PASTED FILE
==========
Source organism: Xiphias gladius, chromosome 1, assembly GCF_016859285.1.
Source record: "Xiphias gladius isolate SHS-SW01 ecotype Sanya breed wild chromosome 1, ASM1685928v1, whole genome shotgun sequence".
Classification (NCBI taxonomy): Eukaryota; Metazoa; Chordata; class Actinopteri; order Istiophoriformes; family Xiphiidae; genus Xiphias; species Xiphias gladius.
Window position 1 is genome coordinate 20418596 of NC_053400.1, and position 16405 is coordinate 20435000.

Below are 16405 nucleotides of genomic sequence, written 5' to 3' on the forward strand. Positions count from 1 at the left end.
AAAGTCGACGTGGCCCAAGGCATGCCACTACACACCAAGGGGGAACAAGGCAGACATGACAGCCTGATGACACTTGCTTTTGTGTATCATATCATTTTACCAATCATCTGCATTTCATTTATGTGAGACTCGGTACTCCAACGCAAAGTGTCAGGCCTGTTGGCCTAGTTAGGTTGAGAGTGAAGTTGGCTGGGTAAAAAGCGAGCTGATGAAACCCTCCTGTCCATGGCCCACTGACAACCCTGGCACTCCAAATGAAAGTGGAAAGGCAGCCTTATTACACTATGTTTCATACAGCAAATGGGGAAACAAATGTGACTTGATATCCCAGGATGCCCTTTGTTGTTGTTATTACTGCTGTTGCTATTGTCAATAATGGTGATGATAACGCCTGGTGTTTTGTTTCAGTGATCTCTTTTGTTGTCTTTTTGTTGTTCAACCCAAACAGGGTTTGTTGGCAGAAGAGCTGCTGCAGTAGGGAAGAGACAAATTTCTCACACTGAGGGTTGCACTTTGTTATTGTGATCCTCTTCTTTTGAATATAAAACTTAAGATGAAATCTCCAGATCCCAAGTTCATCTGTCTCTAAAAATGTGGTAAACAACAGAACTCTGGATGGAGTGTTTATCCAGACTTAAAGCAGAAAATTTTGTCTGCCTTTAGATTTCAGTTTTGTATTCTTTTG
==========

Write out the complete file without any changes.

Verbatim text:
Source organism: Xiphias gladius, chromosome 1, assembly GCF_016859285.1.
Source record: "Xiphias gladius isolate SHS-SW01 ecotype Sanya breed wild chromosome 1, ASM1685928v1, whole genome shotgun sequence".
Classification (NCBI taxonomy): Eukaryota; Metazoa; Chordata; class Actinopteri; order Istiophoriformes; family Xiphiidae; genus Xiphias; species Xiphias gladius.
Window position 1 is genome coordinate 20418596 of NC_053400.1, and position 16405 is coordinate 20435000.

Below are 16405 nucleotides of genomic sequence, written 5' to 3' on the forward strand. Positions count from 1 at the left end.
AAAGTCGACGTGGCCCAAGGCATGCCACTACACACCAAGGGGGAACAAGGCAGACATGACAGCCTGATGACACTTGCTTTTGTGTATCATATCATTTTACCAATCATCTGCATTTCATTTATGTGAGACTCGGTACTCCAACGCAAAGTGTCAGGCCTGTTGGCCTAGTTAGGTTGAGAGTGAAGTTGGCTGGGTAAAAAGCGAGCTGATGAAACCCTCCTGTCCATGGCCCACTGACAACCCTGGCACTCCAAATGAAAGTGGAAAGGCAGCCTTATTACACTATGTTTCATACAGCAAATGGGGAAACAAATGTGACTTGATATCCCAGGATGCCCTTTGTTGTTGTTATTACTGCTGTTGCTATTGTCAATAATGGTGATGATAACGCCTGGTGTTTTGTTTCAGTGATCTCTTTTGTTGTCTTTTTGTTGTTCAACCCAAACAGGGTTTGTTGGCAGAAGAGCTGCTGCAGTAGGGAAGAGACAAATTTCTCACACTGAGGGTTGCACTTTGTTATTGTGATCCTCTTCTTTTGAATATAAAACTTAAGATGAAATCTCCAGATCCCAAGTTCATCTGTCTCTAAAAATGTGGTAAACAACAGAACTCTGGATGGAGTGTTTATCCAGACTTAAAGCAGAAAATTTTGTCTGCCTTTAGATTTCAGTTTTGTATTCTTTTG